Monday, March 29, 2010

Healthy Eating is Tasty Eating - Great Article Excerpt

Healthy eating is tasty eating

Canadians have lost their ability to celebrate flavourful food that nourishes, author says

Toronto-based dietitian and author Liz Pearson thinks Canadians have lost their love for food. It's an ironic statement considering the statistics about how many of us are overweight or obese.

Elite athletes need more calories than the average person, even one who works out regularly, but they still need to follow the same principles, she said before rattling off the most important fundamentals to good nutritional practices.

- Eat foods the way nature provides them.

"You will get more nutrition and health protection from eating a whole apple than you will ever get from eating apple sauce or apple juice," she said. "Always go backwards. Shop the perimeter of the grocery stores. That's where the whole foods are.

"The more processed, the more sugar added, the more all these other things done to it, generally the less healthy it is."

- Eat fat to absorb essential fat-soluble vitamins, but not so much and not the animal kind.

While we need fat to absorb vitamins A, E, D, K and carotenoids, it packs a calorie wallop, having twice as many calories as protein or carbs, so Pearson recommends choosing low-fat foods and making sure the fat you eat is good fat, the stuff you get from fatty fish and extra virgin olive or canola oil. If you eat animal products, which are high in "bad" saturated fats that clog arteries, choose lean varieties like skinless chicken or loin cuts of beef, rather than ground beef. Drink skim milk. Eat fish.

The fats from fatty fish and plants like flax and hemp are loaded with Omega 3s, which our bodies and brains desperately need. Pearson says everyone should eat fatty fish like salmon or mackerel twice a week.

Pearson's favourite vegetable fat is extra-virgin olive oil because it is so high in antioxidants. Research shows that extra-virgin oil is better able to prevent damage to the artery walls that leads to heart disease, compared to third pressing of olive oil.

- Eat carbohydrates for calories and to fuel your brain and muscles. But choose complex carbs like whole grains and fruit and vegetables.

Complex carbs are high in fibre, which we need for digestive health and gut health and for reducing cancer risk of the gastrointestinal tract. Fibre also keeps us full longer. But whole grains also have high nutritional content, she says, adding she doesn't mean only 100-percent whole-grain bread. She also means whole-grain pasta and brown rice or quinoa.

"Eighty per cent of the health-protective parts of grains are in the bran and the germ, the two parts you get rid of when you do refined grains."

Here's another good reason: A study at Penn State University took 50 overweight men and women and put them both on a low-calorie diet. One group got refined grains and the other group got whole grains. Both lost weight, but the group eating

whole grains lost significantly more abdominal fat.

"Abdominal fat is the fuel on the fire of disease," she said, such as cancer, heart disease and diabetes. "You don't want abdominal fat."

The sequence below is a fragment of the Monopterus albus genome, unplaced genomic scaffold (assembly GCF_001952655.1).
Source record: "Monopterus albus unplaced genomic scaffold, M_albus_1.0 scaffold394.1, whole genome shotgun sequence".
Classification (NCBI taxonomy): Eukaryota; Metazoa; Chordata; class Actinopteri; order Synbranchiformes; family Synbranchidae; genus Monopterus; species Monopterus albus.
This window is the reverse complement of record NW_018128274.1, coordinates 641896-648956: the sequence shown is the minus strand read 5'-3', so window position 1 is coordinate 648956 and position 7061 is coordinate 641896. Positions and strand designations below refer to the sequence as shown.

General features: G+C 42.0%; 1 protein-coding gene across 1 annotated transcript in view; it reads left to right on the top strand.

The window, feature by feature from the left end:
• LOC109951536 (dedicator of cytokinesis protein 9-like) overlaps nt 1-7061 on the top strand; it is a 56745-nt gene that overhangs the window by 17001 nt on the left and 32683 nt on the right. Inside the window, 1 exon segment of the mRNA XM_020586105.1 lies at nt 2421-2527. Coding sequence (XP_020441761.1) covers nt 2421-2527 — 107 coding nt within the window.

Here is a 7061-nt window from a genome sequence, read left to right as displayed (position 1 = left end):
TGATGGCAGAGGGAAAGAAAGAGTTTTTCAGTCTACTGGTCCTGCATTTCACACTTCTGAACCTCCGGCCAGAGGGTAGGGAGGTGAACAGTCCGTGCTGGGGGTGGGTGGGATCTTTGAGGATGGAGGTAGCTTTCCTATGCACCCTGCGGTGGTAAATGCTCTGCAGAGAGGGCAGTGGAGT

- Eat moderate amounts of protein to repair and build muscles.

Pearson says it's a myth that athletes need high-protein diets.

"The reality is, athletes need more calories. Protein needs go up slightly, but most people can easily meet their needs for protein with a healthy diet. They don't need protein bars, and shakes and powder. Too much can harm the kidneys."

Ideally we should have two to three servings of meat or meat alternatives every day. If it's meat or fish, the portion size should be about the size of a deck of cards. If it's beans, the Canada Food Guide recommends a three-quarter cup serving and a quarter cup for nuts.

As for the types of protein, Pearson would really love people to eat more beans. Black beans, kidney beans and soy beans are excellent sources of both carbohydrates and protein and they have amazing health promotion properties, including antioxidants.

"The research on beans is really amazing," she says. "You want to reach that 100-year mark? You want to live a long time? Beans are more consistently linked to long life than any other food.

"Beans are like nutritional powerhouses. They are so loaded with protein, B vitamins, fiber, potassium, magnesium."

Look for cans with low sodium content and rinse well before cooking, she advises, noting that few people are willing to cook beans from scratch. Beano works to deal with the gas issue, she says. It's an enzyme that breaks down the sugars that cause the problem. But people who eat beans regularly don't produce gas. Their bodies adjust, she says.

- Eat your antioxidants and cancer-fighting vegetables with every meal.

Antioxidants protect cells from damage that leads to disease, she says. Berries have the most among fruits. Artichoke hearts have the most among veggies. Cancer-fighting foods have additional compounds that slow down the growth of cancer cells or help prevent them from forming in the first place. Cruciferous vegetables such as broccoli and cabbage are rich in cancer-fighters.

Dark leafy vegetables like spinach are "nutrient powerhouses and disease-fighting superstars. When you eat spinach your body says "Hallelujah."

- Don't forget the chocolate.

Dark chocolate has more antioxidants than green tea or even blueberries. Great for pleasure too.

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